If Hutton imagined a Midwest just reaching high noon, more recent writers use a tone that varies between chastened and scared. If the Midwesterner of the early twentieth century represented an America coming into its own, the Midwesterner of the twenty-first symbolizes a center failing to hold. If “anxious eyes” are still fixed here, it is to survey a representative unease.
So writes Phil Christman – whose own tone is anything but chastened and scared – in Midwest Futures, a book I had in some ways been hoping for since reading Christman’s essay, “On Being Midwestern” in The Hedgehog Review a few years ago. I’ve spent the past six days with the book (I’d say that I “plowed” through it over six days, but then only those who’ve already read the book would see the humor in it), and I imagine I’ll return to it again soon.
And it was by way of Metheny that I returned to a James Baldwin essay which gave me language for understanding Christman’s project. “America Undefined” takes its title from a line in Baldwin’s 1959 New York Times essay, “The Discovery of What it Means to be an American.”
Rereading the essay, I was struck by resonances with Christman’s project. As Baldwin writes,
Every society is really governed by hidden laws, by unspoken but profound assumptions on the part of the people, and ours is no exception. It is up to the American writer to find out what these laws and assumptions are. In a society much given to smashing taboos without thereby managing to be liberated from them, it will be no easy matter.
It is precisely this challenge to which Christman has risen, as he unearths the “unspoken but profound assumptions” behind what we think are our unspoken but profound assumptions. These assumptions are made, perhaps chiefly, by Midwesterners, themselves:
What all this suggests is that the Midwest is present in the minds of (some) Midwesterners as a huge blur, one that they lob descriptions at rather than describing. They claim big, vague virtues and accept big, diffuse blame. Their traits and virtues are simply those of people, of Americans. When they look at themselves, they see anyone.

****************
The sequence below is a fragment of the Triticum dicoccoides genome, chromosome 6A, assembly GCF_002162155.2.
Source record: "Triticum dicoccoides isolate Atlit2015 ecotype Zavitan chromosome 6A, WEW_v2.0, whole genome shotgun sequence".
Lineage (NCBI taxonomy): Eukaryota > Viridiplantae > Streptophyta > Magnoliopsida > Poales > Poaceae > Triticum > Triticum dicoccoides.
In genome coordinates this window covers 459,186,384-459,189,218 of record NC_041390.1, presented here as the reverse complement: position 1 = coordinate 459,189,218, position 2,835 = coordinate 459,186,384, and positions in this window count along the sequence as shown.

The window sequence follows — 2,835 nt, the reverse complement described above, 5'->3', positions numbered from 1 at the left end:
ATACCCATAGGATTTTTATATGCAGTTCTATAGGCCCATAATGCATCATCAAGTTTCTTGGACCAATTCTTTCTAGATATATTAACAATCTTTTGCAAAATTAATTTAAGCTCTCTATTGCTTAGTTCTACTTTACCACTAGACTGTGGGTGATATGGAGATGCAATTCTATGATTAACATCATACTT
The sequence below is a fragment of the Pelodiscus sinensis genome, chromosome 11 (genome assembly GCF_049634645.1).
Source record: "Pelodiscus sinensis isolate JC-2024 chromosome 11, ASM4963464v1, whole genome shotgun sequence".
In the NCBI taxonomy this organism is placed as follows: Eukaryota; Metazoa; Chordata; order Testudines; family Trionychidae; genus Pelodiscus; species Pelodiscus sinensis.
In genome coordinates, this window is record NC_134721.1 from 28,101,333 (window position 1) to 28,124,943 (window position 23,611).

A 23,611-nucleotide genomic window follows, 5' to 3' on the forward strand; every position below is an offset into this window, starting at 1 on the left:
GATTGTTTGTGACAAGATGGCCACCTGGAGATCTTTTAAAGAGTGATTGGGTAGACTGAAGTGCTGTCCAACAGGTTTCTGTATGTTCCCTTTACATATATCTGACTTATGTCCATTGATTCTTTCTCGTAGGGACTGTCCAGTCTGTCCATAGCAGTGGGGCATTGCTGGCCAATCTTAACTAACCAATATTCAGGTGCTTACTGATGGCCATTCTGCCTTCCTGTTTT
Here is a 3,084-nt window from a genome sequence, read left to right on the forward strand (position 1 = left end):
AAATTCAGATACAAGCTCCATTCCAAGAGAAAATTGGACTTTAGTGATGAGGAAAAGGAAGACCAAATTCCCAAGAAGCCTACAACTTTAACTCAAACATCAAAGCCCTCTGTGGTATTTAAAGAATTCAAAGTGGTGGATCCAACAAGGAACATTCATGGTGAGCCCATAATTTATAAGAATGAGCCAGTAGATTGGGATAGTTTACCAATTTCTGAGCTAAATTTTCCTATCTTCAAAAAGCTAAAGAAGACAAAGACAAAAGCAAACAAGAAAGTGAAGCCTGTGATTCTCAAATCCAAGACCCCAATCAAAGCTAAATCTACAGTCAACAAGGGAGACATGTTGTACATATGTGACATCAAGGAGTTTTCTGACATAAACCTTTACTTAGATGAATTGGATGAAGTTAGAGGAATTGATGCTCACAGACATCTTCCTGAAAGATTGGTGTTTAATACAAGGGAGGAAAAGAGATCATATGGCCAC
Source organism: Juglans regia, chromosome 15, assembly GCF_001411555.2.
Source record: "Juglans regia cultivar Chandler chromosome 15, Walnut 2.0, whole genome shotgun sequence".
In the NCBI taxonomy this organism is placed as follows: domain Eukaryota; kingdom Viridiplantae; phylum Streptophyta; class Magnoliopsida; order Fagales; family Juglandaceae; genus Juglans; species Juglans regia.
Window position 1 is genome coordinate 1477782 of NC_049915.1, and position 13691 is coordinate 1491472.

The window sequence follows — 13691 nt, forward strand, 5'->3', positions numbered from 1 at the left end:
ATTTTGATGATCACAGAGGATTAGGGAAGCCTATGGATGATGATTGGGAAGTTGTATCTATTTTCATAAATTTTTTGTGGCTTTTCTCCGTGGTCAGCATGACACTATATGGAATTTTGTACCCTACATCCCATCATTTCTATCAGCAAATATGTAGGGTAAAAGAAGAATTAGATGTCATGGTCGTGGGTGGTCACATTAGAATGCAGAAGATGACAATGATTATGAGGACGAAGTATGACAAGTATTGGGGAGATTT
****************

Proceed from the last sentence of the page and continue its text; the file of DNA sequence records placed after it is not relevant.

Over and over, Christman shows us the price of unknowing that we pay for our vagaries. Take, for example, the region’s unknown story, blurry present, hidden treasures, and unimaginable possibilities all concealed by tropes, like “normal.”
The Midwest became central to so many of this country’s stories about itself in part because some of it is naturally rich, productive. But that is not a normal thing to be; it is precisely a gift, something generous and prodigious. That we take such a good place for granted, as though its usefulness for human life were proof of its dullness and interchangeability, allows us to misuse it, and ourselves, and each other, who are marked as boring by having come from this boringly good thing, or marked as threatening because they didn’t. It takes a thousand years for the earth to make three centimeters of topsoil. (Climate change encourages floods, which wash topsoil out to sea.)
To see possible Midwest futures more clearly, Midwesterners will need to stop seeing “normal” as their unquestionable status and start exploring the rich inheritance of possibility that “normal” conceals. We need to understand, in the end, that there’s nothing normal about normal.
To read and to listen
Scroll up. All links above are recommended. And if you listen to “America Undefined,” pay special attention to minutes nine through twelve of that track. I find them mesmerizing.
To listen and cook
I recently recommended Sam Sifton’s recipe for “Dry-Rubbed London Broil.” (One reader of this newsletter has already given it a try with his family, and it was a smash-hit.) This week I listened to a Fresh Air interview with Sifton about cooking during the pandemic and about his new cookbook, See You on Sunday. Give it a listen.
In the time it takes you to listen to the Sifton interview, you can prepare this slow-cooker recipe (not Sifton’s but from the NYT Cooking section that he edits) for Slow Cooker Honey-Soy Braised Pork With Lime and Ginger . We tried it this week (with a bit of honey-sriracha-sesame oil mixture added about halfway through its time in the slow-cooker) and it was delicious.
NB: Not an image from our kitchen, but from The New York Times. Among other differences, our rice-to-pork ratios might have been more heavily weighted toward the pork.